You are here

Justice News

Department of Justice
U.S. Attorney’s Office
Central District of California

FOR IMMEDIATE RELEASE
Thursday, November 12, 2020

Federal Authorities Arrest 9 Defendants Charged in Relation to Scheme that Laundered Over $30 Million in Fraud Proceeds

         LOS ANGELES – Federal authorities this morning arrested nine defendants, most of whom allegedly were involved in a sophisticated money laundering scheme that moved tens of millions of dollars derived from tax fraud and health care fraud schemes.

         Two indictments unsealed this morning allege that a total of 10 defendants participated in a large operation that laundered more than $30 million in tax refunds that had been obtained from approximately 7,000 fraudulent tax returns filed using identities stolen from thousands of American taxpayers. Seven of the 10 defendants named in these two indictments were arrested this morning, and three are still being sought by authorities.

         Two additional defendants arrested this morning are charged in two other indictments that allege fraud, one involving a car leasing scam and one involving a short sale scheme involving a $2 million residence that was forfeited to the United States earlier this year. A second defendant in the real estate scam is also a fugitive.

         The leader of the schemes outlined in the two money laundering indictments – Gagik Airapetian – directed other conspirators to use altered foreign passports, mostly from the Republic of Armenia, to rent mailboxes and open bank accounts to launder funds from tax fraud and health care fraud, according to the indictments. Members of the conspiracies allegedly altered Republic of Armenia passports by placing their photographs on top of the real passport holders’ photographs, and then using the altered passports to open more than 500 bank accounts.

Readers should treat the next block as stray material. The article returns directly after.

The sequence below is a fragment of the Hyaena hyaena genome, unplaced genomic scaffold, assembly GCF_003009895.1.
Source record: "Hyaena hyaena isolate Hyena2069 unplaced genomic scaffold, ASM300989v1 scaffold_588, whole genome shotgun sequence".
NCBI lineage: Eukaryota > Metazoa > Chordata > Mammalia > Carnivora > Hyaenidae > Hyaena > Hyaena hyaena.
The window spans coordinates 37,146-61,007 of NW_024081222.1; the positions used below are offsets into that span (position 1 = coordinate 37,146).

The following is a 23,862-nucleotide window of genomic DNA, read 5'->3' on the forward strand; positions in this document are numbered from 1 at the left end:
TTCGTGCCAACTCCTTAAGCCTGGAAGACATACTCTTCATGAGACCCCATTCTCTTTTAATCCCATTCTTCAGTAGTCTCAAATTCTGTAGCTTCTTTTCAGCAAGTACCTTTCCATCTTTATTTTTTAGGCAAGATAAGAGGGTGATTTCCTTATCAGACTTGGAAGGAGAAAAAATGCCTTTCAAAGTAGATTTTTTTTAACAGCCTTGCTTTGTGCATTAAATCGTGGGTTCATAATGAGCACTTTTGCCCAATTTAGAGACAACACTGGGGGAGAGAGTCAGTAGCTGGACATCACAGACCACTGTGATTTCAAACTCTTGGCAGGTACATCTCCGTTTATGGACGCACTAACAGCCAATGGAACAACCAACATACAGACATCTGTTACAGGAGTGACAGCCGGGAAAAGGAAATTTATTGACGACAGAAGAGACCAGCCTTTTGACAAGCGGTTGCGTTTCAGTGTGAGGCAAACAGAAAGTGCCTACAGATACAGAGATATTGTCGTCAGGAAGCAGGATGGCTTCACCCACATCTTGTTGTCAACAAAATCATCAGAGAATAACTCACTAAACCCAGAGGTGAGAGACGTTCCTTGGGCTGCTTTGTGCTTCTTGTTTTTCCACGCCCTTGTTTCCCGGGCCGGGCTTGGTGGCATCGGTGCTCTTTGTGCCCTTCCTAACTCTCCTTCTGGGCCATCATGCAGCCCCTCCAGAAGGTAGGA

The nine defendants were arrested this morning by special agents with the FBI and IRS Criminal Investigation.

         The defendants arrested pursuant to the money laundering indictments are: Gagik Airapetian, 62, of Woodland Hills; Tigran Galstyan, 48, of Sylmar; Moses Seraydarian, 54, of Northridge; Stepan Terakopyan, 35, of Granada Hills; Petros Terakopyan, 64, of Sun Valley; Karen Pogosian, 49, of Van Nuys; and Haroutioun Demirdjian, 54, of North Hollywood.

         Authorities are continuing to search for three money laundering defendants: Davit Asoyan, 29, of Granada Hills; Nikoghos Petrosyan; and Albert Andriasov, 28, of Las Vegas.

         Ara Sahakyan, 54, of Reseda, was arrested pursuant to the indictment alleging the car leasing scheme in which he leased three different vehicles by falsely claiming to be a CFO earning $189,000 per year.

         In relation to the indictment that alleges the short sale scheme, Armen Oganesian, 56, of Los Feliz, was arrested this morning. Arsen Abrahamyan is also charged in this case, and he is believed to have fled the United States.